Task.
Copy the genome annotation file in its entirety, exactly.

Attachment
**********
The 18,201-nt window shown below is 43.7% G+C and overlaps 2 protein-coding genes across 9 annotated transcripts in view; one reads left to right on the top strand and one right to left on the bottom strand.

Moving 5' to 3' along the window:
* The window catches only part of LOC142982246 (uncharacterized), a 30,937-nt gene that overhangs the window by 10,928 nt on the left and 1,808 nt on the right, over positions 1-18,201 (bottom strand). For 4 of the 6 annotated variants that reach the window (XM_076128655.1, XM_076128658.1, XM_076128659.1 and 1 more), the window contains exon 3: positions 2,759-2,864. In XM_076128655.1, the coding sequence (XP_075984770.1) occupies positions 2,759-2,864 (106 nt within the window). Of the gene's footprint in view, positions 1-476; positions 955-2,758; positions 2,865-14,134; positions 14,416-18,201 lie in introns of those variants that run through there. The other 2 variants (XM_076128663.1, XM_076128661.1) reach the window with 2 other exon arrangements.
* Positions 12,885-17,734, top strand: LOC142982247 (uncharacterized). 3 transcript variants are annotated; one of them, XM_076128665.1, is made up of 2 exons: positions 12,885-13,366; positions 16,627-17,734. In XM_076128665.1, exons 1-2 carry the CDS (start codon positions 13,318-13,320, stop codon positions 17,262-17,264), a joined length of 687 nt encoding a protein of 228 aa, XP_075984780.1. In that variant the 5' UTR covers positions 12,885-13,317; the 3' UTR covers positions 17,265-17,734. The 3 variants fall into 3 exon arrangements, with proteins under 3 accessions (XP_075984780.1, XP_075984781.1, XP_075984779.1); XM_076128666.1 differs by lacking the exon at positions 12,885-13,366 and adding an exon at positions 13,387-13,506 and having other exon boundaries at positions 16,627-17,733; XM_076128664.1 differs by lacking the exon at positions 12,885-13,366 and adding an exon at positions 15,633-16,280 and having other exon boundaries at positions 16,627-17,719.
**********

The 18,201-nt window shown below is 43.7% G+C and overlaps 2 protein-coding genes across 9 annotated transcripts in view; one reads left to right on the top strand and one right to left on the bottom strand.

Moving 5' to 3' along the window:
* The window catches only part of LOC142982246 (uncharacterized), a 30,937-nt gene that overhangs the window by 10,928 nt on the left and 1,808 nt on the right, over positions 1-18,201 (bottom strand). For 4 of the 6 annotated variants that reach the window (XM_076128655.1, XM_076128658.1, XM_076128659.1 and 1 more), the window contains exon 3: positions 2,759-2,864. In XM_076128655.1, the coding sequence (XP_075984770.1) occupies positions 2,759-2,864 (106 nt within the window). Of the gene's footprint in view, positions 1-476; positions 955-2,758; positions 2,865-14,134; positions 14,416-18,201 lie in introns of those variants that run through there. The other 2 variants (XM_076128663.1, XM_076128661.1) reach the window with 2 other exon arrangements.
* Positions 12,885-17,734, top strand: LOC142982247 (uncharacterized). 3 transcript variants are annotated; one of them, XM_076128665.1, is made up of 2 exons: positions 12,885-13,366; positions 16,627-17,734. In XM_076128665.1, exons 1-2 carry the CDS (start codon positions 13,318-13,320, stop codon positions 17,262-17,264), a joined length of 687 nt encoding a protein of 228 aa, XP_075984780.1. In that variant the 5' UTR covers positions 12,885-13,317; the 3' UTR covers positions 17,265-17,734. The 3 variants fall into 3 exon arrangements, with proteins under 3 accessions (XP_075984780.1, XP_075984781.1, XP_075984779.1); XM_076128666.1 differs by lacking the exon at positions 12,885-13,366 and adding an exon at positions 13,387-13,506 and having other exon boundaries at positions 16,627-17,733; XM_076128664.1 differs by lacking the exon at positions 12,885-13,366 and adding an exon at positions 15,633-16,280 and having other exon boundaries at positions 16,627-17,719.